muslim woman 88.
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Iran's Culture Ministry on Sunday announced the closure of nine cinema and lifestyle magazines for publishing pictures and stories about the life of "corrupt" foreign film stars and promoting "superstitions."
The Press Supervisory Board, a body controlled by hard-liners, also sent warning notes to 13 other publications and magazines on "observing the provisions of the press law," the ministry said on its Web site.
It was not clear why the nine magazines were targeted for closure. They do not deal with politics, focusing on light lifestyle features, family advice, and news of celebrities.
They regularly publish photos of Iranian actresses in loose headscarves and stylish clothes, as well as foreign female film stars without head coverings - but nothing more revealing than what is tolerated on some state media.
The ministry said it shut them down for "using photos of artists, especially foreign corrupt film stars, as instruments [to arouse desire], publishing details about their decadent private lives, propagating medicines without authorization, promoting superstitions."
It did not elaborate. Such magazines often have small ads for vitamins and remedies, including pills to treat impotence.
Mohsen Ahmadi, editor of one of the closed magazines - Sobh-e-Zendegi, or Morning of Life - condemned the order.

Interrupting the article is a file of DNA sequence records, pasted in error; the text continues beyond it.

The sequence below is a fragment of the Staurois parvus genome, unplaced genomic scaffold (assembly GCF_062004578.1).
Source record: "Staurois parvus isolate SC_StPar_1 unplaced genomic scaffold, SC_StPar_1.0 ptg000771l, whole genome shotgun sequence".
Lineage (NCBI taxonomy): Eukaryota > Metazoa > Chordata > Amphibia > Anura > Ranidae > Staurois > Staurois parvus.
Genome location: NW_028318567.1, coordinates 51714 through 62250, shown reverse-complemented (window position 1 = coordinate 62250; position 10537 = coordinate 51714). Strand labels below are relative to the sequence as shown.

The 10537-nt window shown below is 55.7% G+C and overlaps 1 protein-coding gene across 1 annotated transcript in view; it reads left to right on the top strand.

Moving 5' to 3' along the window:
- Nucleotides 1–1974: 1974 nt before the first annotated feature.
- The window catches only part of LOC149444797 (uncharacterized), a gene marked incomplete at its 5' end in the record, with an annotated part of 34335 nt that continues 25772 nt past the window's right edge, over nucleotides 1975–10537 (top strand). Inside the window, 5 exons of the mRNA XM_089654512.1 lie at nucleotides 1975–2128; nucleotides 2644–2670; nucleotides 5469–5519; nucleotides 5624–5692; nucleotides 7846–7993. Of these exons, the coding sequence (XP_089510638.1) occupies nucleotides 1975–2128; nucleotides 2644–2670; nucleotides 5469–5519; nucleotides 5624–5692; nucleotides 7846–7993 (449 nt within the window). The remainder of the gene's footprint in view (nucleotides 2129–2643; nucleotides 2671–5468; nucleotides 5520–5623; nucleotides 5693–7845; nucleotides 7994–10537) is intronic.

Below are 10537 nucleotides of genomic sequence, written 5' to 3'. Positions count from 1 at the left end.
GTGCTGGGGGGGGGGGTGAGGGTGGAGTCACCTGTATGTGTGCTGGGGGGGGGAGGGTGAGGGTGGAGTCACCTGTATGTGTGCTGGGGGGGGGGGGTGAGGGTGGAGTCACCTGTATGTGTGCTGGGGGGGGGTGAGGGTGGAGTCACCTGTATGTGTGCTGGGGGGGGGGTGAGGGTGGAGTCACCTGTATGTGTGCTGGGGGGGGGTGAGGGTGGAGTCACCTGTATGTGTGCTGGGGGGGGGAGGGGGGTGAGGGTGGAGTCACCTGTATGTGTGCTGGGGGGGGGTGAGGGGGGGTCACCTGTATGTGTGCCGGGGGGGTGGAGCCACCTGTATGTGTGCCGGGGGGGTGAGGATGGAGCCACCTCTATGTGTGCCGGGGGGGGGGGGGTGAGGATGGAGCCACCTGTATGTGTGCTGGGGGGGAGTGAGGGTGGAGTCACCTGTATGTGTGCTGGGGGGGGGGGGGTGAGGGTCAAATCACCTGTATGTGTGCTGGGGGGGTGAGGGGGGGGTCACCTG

"It is deplorable that a family lifestyle magazine is ordered closed. It means 70 people have lost their job," he told The Associated Press.
Ahmadi said he had received the closure order from the Culture Ministry on Sunday, but it was dated March 10. He said he suspected authorities waited to implement the order until after Friday's parliament elections to avoid raising anger.
The other magazines closed down were Donya-e-Tasvir, Baznegari, Talash, Be Sooy-e-Eftekhar, Neday-e-Iran, Haft, Shooka and Havar, according to the Web site.
Iran saw a wave of newspaper closures amid a confrontation between reformers and hard-liners during the 1997-2005 tenure of former reformist President Muhammad Khatami.
Since 2000, the judiciary has shut down more than 100 pro-reform newspapers and jailed dozens of editors and writers on vague charges of insulting authorities.